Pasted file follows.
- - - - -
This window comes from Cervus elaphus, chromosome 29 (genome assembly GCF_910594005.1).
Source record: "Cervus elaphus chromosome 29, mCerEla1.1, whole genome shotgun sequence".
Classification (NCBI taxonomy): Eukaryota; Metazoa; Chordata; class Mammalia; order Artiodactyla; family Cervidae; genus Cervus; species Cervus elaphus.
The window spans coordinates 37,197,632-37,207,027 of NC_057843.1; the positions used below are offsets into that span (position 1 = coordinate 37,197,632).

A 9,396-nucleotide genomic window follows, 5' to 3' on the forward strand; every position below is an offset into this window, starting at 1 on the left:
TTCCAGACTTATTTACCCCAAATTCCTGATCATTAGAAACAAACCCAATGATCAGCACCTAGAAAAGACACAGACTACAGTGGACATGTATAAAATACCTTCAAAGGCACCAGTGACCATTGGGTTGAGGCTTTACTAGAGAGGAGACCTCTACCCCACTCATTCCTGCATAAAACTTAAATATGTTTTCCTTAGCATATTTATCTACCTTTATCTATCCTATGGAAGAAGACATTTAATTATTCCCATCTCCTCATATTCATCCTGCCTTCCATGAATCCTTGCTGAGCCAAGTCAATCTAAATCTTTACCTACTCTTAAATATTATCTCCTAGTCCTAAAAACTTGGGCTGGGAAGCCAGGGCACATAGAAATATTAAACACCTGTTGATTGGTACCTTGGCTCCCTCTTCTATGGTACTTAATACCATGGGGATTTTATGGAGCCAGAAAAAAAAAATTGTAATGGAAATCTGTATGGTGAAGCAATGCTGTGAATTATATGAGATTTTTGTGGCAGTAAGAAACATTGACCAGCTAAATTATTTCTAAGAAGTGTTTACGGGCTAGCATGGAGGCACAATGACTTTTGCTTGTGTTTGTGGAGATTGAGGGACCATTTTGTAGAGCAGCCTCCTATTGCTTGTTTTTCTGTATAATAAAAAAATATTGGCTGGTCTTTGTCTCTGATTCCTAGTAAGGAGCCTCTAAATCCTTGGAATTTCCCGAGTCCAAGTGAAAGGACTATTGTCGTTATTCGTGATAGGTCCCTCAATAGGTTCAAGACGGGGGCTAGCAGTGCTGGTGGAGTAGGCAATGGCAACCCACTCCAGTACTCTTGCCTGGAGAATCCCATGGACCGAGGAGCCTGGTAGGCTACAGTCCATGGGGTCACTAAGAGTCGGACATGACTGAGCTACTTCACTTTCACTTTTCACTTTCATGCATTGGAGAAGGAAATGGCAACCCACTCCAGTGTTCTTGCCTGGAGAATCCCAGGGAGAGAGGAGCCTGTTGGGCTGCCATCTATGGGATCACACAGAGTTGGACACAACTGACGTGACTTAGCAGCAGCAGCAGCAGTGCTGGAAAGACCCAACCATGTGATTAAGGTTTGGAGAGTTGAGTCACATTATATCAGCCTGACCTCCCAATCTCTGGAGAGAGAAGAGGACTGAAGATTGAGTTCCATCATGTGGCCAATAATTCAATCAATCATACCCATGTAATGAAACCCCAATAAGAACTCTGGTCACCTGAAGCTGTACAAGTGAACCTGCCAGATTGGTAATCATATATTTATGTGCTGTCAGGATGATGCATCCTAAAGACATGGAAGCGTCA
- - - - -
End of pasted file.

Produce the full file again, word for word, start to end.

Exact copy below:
This window comes from Cervus elaphus, chromosome 29 (genome assembly GCF_910594005.1).
Source record: "Cervus elaphus chromosome 29, mCerEla1.1, whole genome shotgun sequence".
Classification (NCBI taxonomy): Eukaryota; Metazoa; Chordata; class Mammalia; order Artiodactyla; family Cervidae; genus Cervus; species Cervus elaphus.
The window spans coordinates 37,197,632-37,207,027 of NC_057843.1; the positions used below are offsets into that span (position 1 = coordinate 37,197,632).

A 9,396-nucleotide genomic window follows, 5' to 3' on the forward strand; every position below is an offset into this window, starting at 1 on the left:
TTCCAGACTTATTTACCCCAAATTCCTGATCATTAGAAACAAACCCAATGATCAGCACCTAGAAAAGACACAGACTACAGTGGACATGTATAAAATACCTTCAAAGGCACCAGTGACCATTGGGTTGAGGCTTTACTAGAGAGGAGACCTCTACCCCACTCATTCCTGCATAAAACTTAAATATGTTTTCCTTAGCATATTTATCTACCTTTATCTATCCTATGGAAGAAGACATTTAATTATTCCCATCTCCTCATATTCATCCTGCCTTCCATGAATCCTTGCTGAGCCAAGTCAATCTAAATCTTTACCTACTCTTAAATATTATCTCCTAGTCCTAAAAACTTGGGCTGGGAAGCCAGGGCACATAGAAATATTAAACACCTGTTGATTGGTACCTTGGCTCCCTCTTCTATGGTACTTAATACCATGGGGATTTTATGGAGCCAGAAAAAAAAAATTGTAATGGAAATCTGTATGGTGAAGCAATGCTGTGAATTATATGAGATTTTTGTGGCAGTAAGAAACATTGACCAGCTAAATTATTTCTAAGAAGTGTTTACGGGCTAGCATGGAGGCACAATGACTTTTGCTTGTGTTTGTGGAGATTGAGGGACCATTTTGTAGAGCAGCCTCCTATTGCTTGTTTTTCTGTATAATAAAAAAATATTGGCTGGTCTTTGTCTCTGATTCCTAGTAAGGAGCCTCTAAATCCTTGGAATTTCCCGAGTCCAAGTGAAAGGACTATTGTCGTTATTCGTGATAGGTCCCTCAATAGGTTCAAGACGGGGGCTAGCAGTGCTGGTGGAGTAGGCAATGGCAACCCACTCCAGTACTCTTGCCTGGAGAATCCCATGGACCGAGGAGCCTGGTAGGCTACAGTCCATGGGGTCACTAAGAGTCGGACATGACTGAGCTACTTCACTTTCACTTTTCACTTTCATGCATTGGAGAAGGAAATGGCAACCCACTCCAGTGTTCTTGCCTGGAGAATCCCAGGGAGAGAGGAGCCTGTTGGGCTGCCATCTATGGGATCACACAGAGTTGGACACAACTGACGTGACTTAGCAGCAGCAGCAGCAGTGCTGGAAAGACCCAACCATGTGATTAAGGTTTGGAGAGTTGAGTCACATTATATCAGCCTGACCTCCCAATCTCTGGAGAGAGAAGAGGACTGAAGATTGAGTTCCATCATGTGGCCAATAATTCAATCAATCATACCCATGTAATGAAACCCCAATAAGAACTCTGGTCACCTGAAGCTGTACAAGTGAACCTGCCAGATTGGTAATCATATATTTATGTGCTGTCAGGATGATGCATCCTAAAGACATGGAAGCGTCA